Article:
Does formal home care reduce inpatient length of stay?

September 14, 2020

Health Economics, Vol. 29(12), pp. 1620-1636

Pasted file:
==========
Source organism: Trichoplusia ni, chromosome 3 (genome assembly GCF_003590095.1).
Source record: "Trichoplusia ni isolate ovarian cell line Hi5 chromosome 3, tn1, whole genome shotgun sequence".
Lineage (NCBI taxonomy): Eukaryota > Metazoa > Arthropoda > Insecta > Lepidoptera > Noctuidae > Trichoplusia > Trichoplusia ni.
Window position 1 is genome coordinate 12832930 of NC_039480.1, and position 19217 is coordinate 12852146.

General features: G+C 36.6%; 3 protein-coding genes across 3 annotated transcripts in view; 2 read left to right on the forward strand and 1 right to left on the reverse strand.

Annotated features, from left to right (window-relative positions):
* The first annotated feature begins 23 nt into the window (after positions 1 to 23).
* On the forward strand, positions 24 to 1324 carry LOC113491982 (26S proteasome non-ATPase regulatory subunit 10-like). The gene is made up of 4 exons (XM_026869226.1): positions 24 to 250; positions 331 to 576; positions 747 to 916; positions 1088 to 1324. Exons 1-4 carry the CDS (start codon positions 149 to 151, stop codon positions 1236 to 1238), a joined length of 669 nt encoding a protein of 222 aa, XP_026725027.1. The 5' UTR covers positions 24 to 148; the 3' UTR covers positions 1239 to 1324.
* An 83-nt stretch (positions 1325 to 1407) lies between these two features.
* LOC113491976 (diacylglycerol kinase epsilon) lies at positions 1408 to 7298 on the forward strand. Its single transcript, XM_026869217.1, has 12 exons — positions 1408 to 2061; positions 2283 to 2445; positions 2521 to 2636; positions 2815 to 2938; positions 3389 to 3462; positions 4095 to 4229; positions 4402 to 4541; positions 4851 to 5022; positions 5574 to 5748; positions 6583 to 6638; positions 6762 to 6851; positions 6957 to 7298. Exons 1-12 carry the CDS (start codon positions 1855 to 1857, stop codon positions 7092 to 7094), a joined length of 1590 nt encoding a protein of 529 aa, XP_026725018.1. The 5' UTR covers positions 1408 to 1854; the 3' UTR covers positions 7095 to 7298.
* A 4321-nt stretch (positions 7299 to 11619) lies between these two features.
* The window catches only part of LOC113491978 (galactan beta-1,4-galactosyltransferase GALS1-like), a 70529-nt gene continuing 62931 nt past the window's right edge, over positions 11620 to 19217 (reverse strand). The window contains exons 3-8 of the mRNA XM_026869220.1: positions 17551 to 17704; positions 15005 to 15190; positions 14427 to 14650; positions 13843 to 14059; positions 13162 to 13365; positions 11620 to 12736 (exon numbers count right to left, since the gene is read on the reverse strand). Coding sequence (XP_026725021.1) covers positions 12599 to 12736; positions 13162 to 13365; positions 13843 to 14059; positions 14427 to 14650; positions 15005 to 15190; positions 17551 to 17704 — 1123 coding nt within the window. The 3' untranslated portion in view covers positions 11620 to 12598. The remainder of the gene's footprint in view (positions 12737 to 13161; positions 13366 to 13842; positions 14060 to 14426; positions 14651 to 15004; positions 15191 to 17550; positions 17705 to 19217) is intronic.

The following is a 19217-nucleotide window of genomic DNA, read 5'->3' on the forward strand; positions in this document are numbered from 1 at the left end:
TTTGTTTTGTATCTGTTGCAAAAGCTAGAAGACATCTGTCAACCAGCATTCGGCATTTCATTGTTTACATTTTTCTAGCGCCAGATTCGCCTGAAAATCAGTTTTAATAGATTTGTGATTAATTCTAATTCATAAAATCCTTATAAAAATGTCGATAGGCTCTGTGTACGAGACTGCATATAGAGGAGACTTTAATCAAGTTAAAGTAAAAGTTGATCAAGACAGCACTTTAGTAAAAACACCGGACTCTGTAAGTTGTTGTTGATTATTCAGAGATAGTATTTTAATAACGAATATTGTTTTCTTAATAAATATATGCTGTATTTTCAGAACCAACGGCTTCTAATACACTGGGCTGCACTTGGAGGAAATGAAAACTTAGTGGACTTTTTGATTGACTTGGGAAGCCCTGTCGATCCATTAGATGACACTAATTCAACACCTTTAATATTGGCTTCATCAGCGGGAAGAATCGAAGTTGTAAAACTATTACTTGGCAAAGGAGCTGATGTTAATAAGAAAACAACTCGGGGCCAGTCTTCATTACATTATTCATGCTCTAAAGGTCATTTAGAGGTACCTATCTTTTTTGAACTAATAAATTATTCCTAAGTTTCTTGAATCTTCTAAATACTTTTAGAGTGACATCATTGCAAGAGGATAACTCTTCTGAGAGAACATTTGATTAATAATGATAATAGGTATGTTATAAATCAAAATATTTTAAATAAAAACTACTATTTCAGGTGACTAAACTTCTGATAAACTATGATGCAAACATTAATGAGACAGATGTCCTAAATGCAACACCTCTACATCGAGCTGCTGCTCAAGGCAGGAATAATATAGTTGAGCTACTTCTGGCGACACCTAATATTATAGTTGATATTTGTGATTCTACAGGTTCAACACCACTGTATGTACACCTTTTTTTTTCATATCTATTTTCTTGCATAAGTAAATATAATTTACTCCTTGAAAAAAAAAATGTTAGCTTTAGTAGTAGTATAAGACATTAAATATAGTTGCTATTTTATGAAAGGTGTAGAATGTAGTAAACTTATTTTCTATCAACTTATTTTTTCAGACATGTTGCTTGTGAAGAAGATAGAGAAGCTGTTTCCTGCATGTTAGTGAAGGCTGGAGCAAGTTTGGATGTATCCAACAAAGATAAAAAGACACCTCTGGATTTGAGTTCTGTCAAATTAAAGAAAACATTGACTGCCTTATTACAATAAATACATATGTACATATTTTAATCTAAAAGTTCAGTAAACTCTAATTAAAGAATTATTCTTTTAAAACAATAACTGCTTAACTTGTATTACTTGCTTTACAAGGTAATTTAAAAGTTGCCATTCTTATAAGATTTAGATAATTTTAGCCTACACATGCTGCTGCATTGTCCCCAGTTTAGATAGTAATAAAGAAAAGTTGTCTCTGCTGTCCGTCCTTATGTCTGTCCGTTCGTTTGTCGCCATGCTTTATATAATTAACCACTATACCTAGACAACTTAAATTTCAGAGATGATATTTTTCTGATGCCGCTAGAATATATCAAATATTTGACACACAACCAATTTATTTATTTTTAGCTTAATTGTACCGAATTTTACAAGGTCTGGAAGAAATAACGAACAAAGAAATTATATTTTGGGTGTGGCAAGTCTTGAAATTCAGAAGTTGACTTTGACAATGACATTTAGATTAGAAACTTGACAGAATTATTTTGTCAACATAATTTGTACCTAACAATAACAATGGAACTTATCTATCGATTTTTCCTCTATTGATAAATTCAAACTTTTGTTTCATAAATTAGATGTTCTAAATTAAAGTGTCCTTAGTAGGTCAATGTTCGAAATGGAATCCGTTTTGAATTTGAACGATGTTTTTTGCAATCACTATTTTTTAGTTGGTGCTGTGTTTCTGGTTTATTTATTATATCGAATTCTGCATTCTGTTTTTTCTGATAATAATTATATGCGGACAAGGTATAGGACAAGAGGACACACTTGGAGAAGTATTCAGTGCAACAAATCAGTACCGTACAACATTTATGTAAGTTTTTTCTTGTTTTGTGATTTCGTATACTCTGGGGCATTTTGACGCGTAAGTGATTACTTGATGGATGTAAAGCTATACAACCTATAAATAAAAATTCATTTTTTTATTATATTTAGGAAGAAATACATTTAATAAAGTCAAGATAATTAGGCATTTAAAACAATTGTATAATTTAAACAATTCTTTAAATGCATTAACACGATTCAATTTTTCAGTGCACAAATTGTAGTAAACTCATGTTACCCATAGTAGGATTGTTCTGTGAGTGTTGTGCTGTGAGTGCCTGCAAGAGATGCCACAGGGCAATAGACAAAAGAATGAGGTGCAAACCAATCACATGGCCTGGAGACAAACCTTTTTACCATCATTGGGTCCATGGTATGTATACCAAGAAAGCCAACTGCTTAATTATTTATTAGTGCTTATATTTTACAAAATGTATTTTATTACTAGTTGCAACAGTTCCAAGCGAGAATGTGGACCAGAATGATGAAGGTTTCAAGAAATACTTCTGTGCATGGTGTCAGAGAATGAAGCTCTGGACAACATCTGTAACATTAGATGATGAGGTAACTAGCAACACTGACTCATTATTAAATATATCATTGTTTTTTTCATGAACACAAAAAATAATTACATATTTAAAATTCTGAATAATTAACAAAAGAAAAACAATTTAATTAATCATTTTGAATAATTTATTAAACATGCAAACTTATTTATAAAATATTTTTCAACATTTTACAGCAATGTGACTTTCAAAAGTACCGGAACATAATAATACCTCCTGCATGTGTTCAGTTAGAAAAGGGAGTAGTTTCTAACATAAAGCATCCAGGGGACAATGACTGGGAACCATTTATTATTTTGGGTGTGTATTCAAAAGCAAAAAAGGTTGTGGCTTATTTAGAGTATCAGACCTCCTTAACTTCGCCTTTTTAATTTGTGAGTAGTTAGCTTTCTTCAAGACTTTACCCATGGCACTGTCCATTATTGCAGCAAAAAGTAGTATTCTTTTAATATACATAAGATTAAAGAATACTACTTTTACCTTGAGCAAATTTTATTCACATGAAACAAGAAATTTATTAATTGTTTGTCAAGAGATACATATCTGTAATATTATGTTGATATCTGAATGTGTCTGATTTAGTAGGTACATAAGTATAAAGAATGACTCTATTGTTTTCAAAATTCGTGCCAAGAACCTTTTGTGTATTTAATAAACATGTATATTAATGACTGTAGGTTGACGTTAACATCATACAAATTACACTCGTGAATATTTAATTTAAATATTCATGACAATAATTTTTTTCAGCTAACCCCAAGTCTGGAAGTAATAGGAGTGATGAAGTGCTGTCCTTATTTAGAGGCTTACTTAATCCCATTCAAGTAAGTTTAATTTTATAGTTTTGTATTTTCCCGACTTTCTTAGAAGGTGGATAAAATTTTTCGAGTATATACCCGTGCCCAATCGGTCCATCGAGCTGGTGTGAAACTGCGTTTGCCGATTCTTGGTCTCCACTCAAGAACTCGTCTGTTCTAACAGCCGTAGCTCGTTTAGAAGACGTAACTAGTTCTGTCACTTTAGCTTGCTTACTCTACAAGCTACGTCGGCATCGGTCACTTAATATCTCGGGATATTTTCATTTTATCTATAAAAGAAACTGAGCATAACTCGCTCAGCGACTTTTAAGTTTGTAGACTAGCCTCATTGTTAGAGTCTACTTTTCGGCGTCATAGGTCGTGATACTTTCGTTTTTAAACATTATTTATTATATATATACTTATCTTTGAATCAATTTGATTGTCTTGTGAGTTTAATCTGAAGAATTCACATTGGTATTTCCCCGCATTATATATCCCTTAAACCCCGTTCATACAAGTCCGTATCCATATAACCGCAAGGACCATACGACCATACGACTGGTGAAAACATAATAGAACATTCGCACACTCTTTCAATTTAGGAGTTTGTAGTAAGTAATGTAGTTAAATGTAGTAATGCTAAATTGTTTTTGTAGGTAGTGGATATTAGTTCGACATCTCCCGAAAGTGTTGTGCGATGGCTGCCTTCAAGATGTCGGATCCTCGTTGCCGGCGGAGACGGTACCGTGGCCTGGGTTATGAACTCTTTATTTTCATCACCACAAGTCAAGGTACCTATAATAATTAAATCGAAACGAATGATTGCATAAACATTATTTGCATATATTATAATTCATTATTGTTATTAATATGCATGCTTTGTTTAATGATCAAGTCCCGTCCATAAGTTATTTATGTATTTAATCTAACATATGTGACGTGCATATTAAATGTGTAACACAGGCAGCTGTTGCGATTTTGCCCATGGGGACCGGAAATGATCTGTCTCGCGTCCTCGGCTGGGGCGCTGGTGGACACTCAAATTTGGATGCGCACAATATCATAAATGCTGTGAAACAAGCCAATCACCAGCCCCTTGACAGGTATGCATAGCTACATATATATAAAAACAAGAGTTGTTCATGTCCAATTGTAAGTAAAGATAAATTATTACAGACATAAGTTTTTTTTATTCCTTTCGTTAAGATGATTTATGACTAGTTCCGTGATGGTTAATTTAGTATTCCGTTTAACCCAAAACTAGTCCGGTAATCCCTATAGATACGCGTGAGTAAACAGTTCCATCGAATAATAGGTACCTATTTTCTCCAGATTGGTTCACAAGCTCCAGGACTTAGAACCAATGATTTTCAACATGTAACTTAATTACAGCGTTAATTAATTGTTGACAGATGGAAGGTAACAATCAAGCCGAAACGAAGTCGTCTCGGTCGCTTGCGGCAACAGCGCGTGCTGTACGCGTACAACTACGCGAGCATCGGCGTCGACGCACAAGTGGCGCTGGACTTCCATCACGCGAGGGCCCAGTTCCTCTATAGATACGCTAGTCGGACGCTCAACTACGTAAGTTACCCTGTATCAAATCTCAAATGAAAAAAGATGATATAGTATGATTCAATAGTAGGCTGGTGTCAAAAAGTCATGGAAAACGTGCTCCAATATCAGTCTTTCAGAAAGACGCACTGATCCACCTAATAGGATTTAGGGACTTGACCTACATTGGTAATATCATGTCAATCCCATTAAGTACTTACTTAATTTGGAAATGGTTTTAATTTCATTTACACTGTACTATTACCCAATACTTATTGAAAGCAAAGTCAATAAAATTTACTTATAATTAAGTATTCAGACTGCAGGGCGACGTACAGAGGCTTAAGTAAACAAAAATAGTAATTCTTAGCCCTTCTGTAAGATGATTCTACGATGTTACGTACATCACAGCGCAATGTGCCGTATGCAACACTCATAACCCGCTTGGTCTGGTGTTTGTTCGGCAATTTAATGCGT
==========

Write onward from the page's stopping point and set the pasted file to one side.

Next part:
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Formal home care is an appropriate substitute for acute hospital care for many older people. However, limited empirical evidence exists on the extent of substitution between the supply of home care and hospital use. This study examines whether patients from areas with a better supply of home care have lower inpatient length of stay (LOS). We link administrative data on over 300,000 public hospital inpatient admissions in Ireland between 2012 and 2015 to region‐year panel data on public home care supply. In addition to modeling average LOS, we estimate unconditional quantile regressions to examine whether home care supply has a disproportionately strong impact on long LOS. We find that inpatients from areas with higher per capita home care supply have lower average LOS; a 10% increase in home care is associated with a 1.2%–2.1% reduction in LOS. This result is driven by the subset of patients with the longest LOS, likely delayed discharges. Stronger results were found for stroke and hip fracture patients, who might be expected to have higher than average propensity to use home care services, and for patients from a region that experienced an unusually large increase in home care supply.